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War in Ukraine: Zelensky denounces "war crimes" before the UN

A large-scale Russian offensive, launched on Wednesday, November 23, again led to dangerous water and electricity cuts in kyiv, while temperatures continue to drop.

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War in Ukraine: Zelensky denounces "war crimes" before the UN

A large-scale Russian offensive, launched on Wednesday, November 23, again led to dangerous water and electricity cuts in kyiv, while temperatures continue to drop. The cuts also continue in the rest of the country, in particular in Kramatorsk (east), Lviv (west) or Kharviv (northeast).

According to the Ukrainian Air Force, Russia fired around 70 cruise missiles at Ukraine on Wednesday, 51 of which were shot down, and sent five suicide drones. They targeted strategic infrastructure as winter temperatures set in in Ukraine. At least six people died in these strikes and several others injured. The previous night, a maternity ward had been bombed by the Russians, causing the death of a newborn baby.

Another direct consequence of these Russian strikes, Moldova, already plagued by major energy problems caused by the war in Ukraine, was the victim of "massive power outages", deplored its Deputy Prime Minister, Andrei Spinu.

The spokesman for the Russian presidency, Dmitry Peskov, reacted to these strikes on Wednesday by indicating that the Kremlin did not doubt the “success” of its offensive in Ukraine, despite the setbacks of recent months on the ground.

The United States meanwhile announced $400 million in new military aid to Ukraine for additional weapons, ammunition and air defense equipment. The UK has sent a first Sea King helicopter and plans to provide two more.

"With temperatures below zero, several million people without energy supply, without heating and without water, this is obviously a crime against humanity", denounced President Zelensky during a brief declaration before the UN, during an emergency meeting of the Security Council that he himself had called for a few hours earlier.

Nine months after the Russian invasion of his country on February 24, President Zelensky denounced the "formula of terror" imposed by the armed forces of Moscow. Faced with a powerless UN Security Council, he felt that the international community could "not be held hostage by an international terrorist state", referring to Moscow's right of veto which blocks any resolution against the Russian aggression in Ukraine.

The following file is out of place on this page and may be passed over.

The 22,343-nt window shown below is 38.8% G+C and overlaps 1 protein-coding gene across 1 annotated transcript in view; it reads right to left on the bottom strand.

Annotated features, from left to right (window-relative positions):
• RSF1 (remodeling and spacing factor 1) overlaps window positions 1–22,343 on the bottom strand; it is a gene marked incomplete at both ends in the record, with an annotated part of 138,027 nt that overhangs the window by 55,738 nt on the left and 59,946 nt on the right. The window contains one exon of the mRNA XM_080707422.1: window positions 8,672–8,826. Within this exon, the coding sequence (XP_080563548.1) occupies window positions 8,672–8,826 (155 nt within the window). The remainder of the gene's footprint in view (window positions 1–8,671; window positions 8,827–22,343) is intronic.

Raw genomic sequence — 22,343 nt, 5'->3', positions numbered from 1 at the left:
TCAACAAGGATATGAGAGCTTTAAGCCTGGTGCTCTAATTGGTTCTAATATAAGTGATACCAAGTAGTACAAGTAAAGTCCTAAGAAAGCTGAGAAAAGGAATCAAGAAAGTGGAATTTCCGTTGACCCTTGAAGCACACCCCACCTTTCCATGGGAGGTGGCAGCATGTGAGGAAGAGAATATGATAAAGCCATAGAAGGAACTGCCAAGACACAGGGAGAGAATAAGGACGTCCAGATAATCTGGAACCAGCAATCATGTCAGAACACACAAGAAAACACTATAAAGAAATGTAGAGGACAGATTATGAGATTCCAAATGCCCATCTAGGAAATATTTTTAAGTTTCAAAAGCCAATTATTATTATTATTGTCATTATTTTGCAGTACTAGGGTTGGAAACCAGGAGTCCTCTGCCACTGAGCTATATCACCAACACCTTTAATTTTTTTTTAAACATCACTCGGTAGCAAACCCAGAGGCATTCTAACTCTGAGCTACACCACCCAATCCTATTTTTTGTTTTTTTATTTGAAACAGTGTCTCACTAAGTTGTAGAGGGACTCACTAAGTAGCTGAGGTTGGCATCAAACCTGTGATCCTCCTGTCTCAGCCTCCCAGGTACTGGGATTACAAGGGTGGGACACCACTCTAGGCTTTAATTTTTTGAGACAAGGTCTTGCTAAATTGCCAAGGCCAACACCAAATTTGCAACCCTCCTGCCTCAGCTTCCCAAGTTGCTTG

French UN Ambassador Nicolas Rivière called the Russian strikes a "manifest violation of international humanitarian law". The European Parliament had called Russia a few hours earlier a "State promoter of terrorism", during a vote almost nine months to the day after the start of the invasion. The European Parliament then announced that its website had been the target of a cyberattack claimed by a "pro-Kremlin group".

Three Ukrainian nuclear power plants were "disconnected" from the electricity grid on Wednesday after Russian strikes caused massive power outages, the national operator, Energoatom, announced. "Due to a drop in frequency in the Ukrainian energy system, the emergency protection system was activated at the Rivne, Pivdennoukrainsk and Khmelnitsky nuclear power plants, which led to the automatic disconnection of all generating units" , Energoatom said on Telegram.

According to the Ukrainian operator, "the level of radiation at the sites and adjacent territories has not changed" and "all indicators are normal". "As soon as the operation of the electrical system is normalized, the supply of electricity from the nuclear power plant will resume," Energoatom said.

The operator also indicated that the supply of the Zaporijjia nuclear power plant, the largest in Europe, located in southern Ukraine and occupied by Russian forces, had been stopped from the Ukrainian network.

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That of Pivdennooukraïnsk, in the South, had also been affected by a strike which fell a few hundred meters from the power station in September.

French President Emmanuel Macron announced on Wednesday that he would have "direct contact" with his Russian counterpart Vladimir Putin "in the coming days", in particular on Ukrainian civil nuclear power, a source of concern. But Mr Peskov said there was currently "no agreement" or "concrete proposal" on such a telephone interview.

Despite still violent fighting, particularly in the East, Moscow and kyiv continue to exchange prisoners of war. "Another exchange took place today with kyiv according to the formula 35 for 35," said Wednesday a senior leader of the Russian occupation authority, Denis Pushilin.

The freed Ukrainian prisoners are "22 national guards, eight border guards, four navy soldiers, a guy from the armed forces" and also a civilian "amputated" with a leg, specified the chief of staff of the Ukrainian presidency, Andrii Yermak.

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